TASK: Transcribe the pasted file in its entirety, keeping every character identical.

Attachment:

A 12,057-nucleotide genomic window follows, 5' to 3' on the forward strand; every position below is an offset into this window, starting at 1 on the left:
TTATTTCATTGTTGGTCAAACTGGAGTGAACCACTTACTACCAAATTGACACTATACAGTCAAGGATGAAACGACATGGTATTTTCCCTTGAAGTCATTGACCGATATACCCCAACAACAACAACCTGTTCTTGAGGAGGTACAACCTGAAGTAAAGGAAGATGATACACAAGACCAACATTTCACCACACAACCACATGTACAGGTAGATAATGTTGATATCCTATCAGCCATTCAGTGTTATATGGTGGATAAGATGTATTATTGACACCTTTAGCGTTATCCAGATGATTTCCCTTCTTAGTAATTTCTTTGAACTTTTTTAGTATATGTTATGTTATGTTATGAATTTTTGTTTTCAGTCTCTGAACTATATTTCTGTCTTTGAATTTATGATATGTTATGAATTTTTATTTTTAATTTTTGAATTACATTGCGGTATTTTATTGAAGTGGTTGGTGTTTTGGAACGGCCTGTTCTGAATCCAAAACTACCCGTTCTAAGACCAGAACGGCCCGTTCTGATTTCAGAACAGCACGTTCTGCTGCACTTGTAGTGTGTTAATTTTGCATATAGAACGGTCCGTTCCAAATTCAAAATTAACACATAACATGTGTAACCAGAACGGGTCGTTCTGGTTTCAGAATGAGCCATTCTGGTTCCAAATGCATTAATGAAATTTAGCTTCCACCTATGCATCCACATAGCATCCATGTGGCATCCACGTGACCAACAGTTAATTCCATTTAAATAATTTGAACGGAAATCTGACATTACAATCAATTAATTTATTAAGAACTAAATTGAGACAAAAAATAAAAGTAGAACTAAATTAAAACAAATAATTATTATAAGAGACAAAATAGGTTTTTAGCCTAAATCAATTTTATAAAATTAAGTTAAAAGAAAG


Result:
A 12,057-nucleotide genomic window follows, 5' to 3' on the forward strand; every position below is an offset into this window, starting at 1 on the left:
TTATTTCATTGTTGGTCAAACTGGAGTGAACCACTTACTACCAAATTGACACTATACAGTCAAGGATGAAACGACATGGTATTTTCCCTTGAAGTCATTGACCGATATACCCCAACAACAACAACCTGTTCTTGAGGAGGTACAACCTGAAGTAAAGGAAGATGATACACAAGACCAACATTTCACCACACAACCACATGTACAGGTAGATAATGTTGATATCCTATCAGCCATTCAGTGTTATATGGTGGATAAGATGTATTATTGACACCTTTAGCGTTATCCAGATGATTTCCCTTCTTAGTAATTTCTTTGAACTTTTTTAGTATATGTTATGTTATGTTATGAATTTTTGTTTTCAGTCTCTGAACTATATTTCTGTCTTTGAATTTATGATATGTTATGAATTTTTATTTTTAATTTTTGAATTACATTGCGGTATTTTATTGAAGTGGTTGGTGTTTTGGAACGGCCTGTTCTGAATCCAAAACTACCCGTTCTAAGACCAGAACGGCCCGTTCTGATTTCAGAACAGCACGTTCTGCTGCACTTGTAGTGTGTTAATTTTGCATATAGAACGGTCCGTTCCAAATTCAAAATTAACACATAACATGTGTAACCAGAACGGGTCGTTCTGGTTTCAGAATGAGCCATTCTGGTTCCAAATGCATTAATGAAATTTAGCTTCCACCTATGCATCCACATAGCATCCATGTGGCATCCACGTGACCAACAGTTAATTCCATTTAAATAATTTGAACGGAAATCTGACATTACAATCAATTAATTTATTAAGAACTAAATTGAGACAAAAAATAAAAGTAGAACTAAATTAAAACAAATAATTATTATAAGAGACAAAATAGGTTTTTAGCCTAAATCAATTTTATAAAATTAAGTTAAAAGAAAG